The Economics Program at the Santa Fe Institute presents a

Graduate Workshop In Computational Economics

June 19-July 2, 1995, Santa Fe, NM

The Economics Program at the Santa Fe Institute is pleased to announce the first Graduate Workshop in Computational Economics. The workshop will bring together a group of advanced graduate students and a small faculty for an intensive two week study of computational economics. The workshop will consist of lectures by faculty, special topic seminars by members of the Santa Fe Institute, and presentations of work in progress by graduate student participants. The primary goal of the summer workshop is to assist graduate students pursuing research agendas which include a computational component. A significant portion of the workshop will be devoted to analyzing and improving research being conducted by the graduate student participants.

Participation at the workshop will be limited to twelve graduate students. Travel, accommodations, and living expenses for the students will be covered by the Economics Program at the Santa Fe Institute. Applicants should have completed a minimum of two years of graduate study in economics and be actively pursuing research in computational economics. Interested students should submit a recent curriculum vitae, at least one letter of recommendation, two references, and a one page outline of a current or proposed research project in computational economics. Preference will be given to applicants who best demonstrate the ability to successfully complete research in the area of computational economics.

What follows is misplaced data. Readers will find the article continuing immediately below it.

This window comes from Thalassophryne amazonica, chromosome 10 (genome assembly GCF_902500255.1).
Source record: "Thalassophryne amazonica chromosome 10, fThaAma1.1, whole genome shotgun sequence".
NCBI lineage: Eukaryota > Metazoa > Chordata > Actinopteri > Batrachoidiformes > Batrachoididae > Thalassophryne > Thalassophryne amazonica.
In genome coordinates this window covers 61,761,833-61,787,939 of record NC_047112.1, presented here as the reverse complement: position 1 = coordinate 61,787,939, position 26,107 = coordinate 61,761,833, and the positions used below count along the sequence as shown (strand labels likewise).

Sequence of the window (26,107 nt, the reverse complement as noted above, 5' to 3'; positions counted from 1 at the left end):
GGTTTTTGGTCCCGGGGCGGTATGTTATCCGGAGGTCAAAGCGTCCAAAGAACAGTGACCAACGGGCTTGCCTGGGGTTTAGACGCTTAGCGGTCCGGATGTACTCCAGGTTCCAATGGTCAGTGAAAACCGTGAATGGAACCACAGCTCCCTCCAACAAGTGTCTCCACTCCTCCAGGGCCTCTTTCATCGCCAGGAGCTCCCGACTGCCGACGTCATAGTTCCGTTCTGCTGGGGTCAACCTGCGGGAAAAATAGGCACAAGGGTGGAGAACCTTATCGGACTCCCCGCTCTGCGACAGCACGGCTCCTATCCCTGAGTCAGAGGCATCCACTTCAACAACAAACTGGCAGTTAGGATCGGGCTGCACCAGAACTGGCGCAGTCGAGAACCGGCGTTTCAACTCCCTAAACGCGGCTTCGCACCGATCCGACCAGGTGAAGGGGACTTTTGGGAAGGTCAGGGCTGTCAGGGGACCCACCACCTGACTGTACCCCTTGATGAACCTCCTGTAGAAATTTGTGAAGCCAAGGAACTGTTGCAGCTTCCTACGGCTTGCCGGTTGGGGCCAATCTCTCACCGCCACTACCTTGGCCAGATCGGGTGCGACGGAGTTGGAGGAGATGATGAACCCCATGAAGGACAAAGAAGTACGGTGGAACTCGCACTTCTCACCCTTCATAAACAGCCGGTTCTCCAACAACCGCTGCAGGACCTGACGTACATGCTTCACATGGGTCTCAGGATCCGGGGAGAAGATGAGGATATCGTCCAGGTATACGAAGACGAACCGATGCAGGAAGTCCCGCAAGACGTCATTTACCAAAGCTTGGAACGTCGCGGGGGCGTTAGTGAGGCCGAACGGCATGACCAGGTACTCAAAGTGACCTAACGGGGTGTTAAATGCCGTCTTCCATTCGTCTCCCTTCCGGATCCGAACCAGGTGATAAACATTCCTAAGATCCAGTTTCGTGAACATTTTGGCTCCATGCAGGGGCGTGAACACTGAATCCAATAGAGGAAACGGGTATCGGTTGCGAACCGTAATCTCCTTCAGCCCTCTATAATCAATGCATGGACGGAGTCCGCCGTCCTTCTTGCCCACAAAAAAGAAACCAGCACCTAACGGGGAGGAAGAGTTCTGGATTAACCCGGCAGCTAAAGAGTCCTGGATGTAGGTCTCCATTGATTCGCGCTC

For more information about the program please contact either of the directors:

John H. Miller
Social and Decision Sciences
Carnegie Mellon University
Pittsburgh, PA 15217
(412) 268-3229

Scott E. Page
California Institute of Technology
Pasadena, CA 91125
(818) 395-4216

Completed applications should be sent to Scott E. Page at the above address.

The deadline for applications is April 15, 1995.

The application deadline for this year has passed. We hope to run a similar school in 1996.

John H. Miller ,